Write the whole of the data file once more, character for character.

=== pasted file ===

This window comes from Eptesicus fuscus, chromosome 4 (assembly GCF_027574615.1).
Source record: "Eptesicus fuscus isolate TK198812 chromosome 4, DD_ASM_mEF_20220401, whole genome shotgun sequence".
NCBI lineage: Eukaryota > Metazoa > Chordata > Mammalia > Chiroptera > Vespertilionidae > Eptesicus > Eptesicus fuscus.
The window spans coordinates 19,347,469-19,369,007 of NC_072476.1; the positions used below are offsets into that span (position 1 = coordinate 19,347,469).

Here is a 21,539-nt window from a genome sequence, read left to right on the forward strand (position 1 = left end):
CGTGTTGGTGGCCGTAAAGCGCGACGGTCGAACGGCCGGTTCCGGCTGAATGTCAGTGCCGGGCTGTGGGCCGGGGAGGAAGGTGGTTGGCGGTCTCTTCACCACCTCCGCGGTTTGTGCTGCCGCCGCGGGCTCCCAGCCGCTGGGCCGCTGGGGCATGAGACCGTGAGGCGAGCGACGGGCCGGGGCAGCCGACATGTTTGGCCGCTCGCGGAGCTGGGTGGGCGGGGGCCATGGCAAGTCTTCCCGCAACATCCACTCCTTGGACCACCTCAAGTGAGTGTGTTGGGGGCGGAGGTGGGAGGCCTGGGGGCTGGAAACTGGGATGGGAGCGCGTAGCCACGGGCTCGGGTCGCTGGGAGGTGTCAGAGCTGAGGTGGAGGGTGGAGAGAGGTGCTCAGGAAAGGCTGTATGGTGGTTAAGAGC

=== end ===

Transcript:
This window comes from Eptesicus fuscus, chromosome 4 (assembly GCF_027574615.1).
Source record: "Eptesicus fuscus isolate TK198812 chromosome 4, DD_ASM_mEF_20220401, whole genome shotgun sequence".
NCBI lineage: Eukaryota > Metazoa > Chordata > Mammalia > Chiroptera > Vespertilionidae > Eptesicus > Eptesicus fuscus.
The window spans coordinates 19,347,469-19,369,007 of NC_072476.1; the positions used below are offsets into that span (position 1 = coordinate 19,347,469).

Here is a 21,539-nt window from a genome sequence, read left to right on the forward strand (position 1 = left end):
CGTGTTGGTGGCCGTAAAGCGCGACGGTCGAACGGCCGGTTCCGGCTGAATGTCAGTGCCGGGCTGTGGGCCGGGGAGGAAGGTGGTTGGCGGTCTCTTCACCACCTCCGCGGTTTGTGCTGCCGCCGCGGGCTCCCAGCCGCTGGGCCGCTGGGGCATGAGACCGTGAGGCGAGCGACGGGCCGGGGCAGCCGACATGTTTGGCCGCTCGCGGAGCTGGGTGGGCGGGGGCCATGGCAAGTCTTCCCGCAACATCCACTCCTTGGACCACCTCAAGTGAGTGTGTTGGGGGCGGAGGTGGGAGGCCTGGGGGCTGGAAACTGGGATGGGAGCGCGTAGCCACGGGCTCGGGTCGCTGGGAGGTGTCAGAGCTGAGGTGGAGGGTGGAGAGAGGTGCTCAGGAAAGGCTGTATGGTGGTTAAGAGC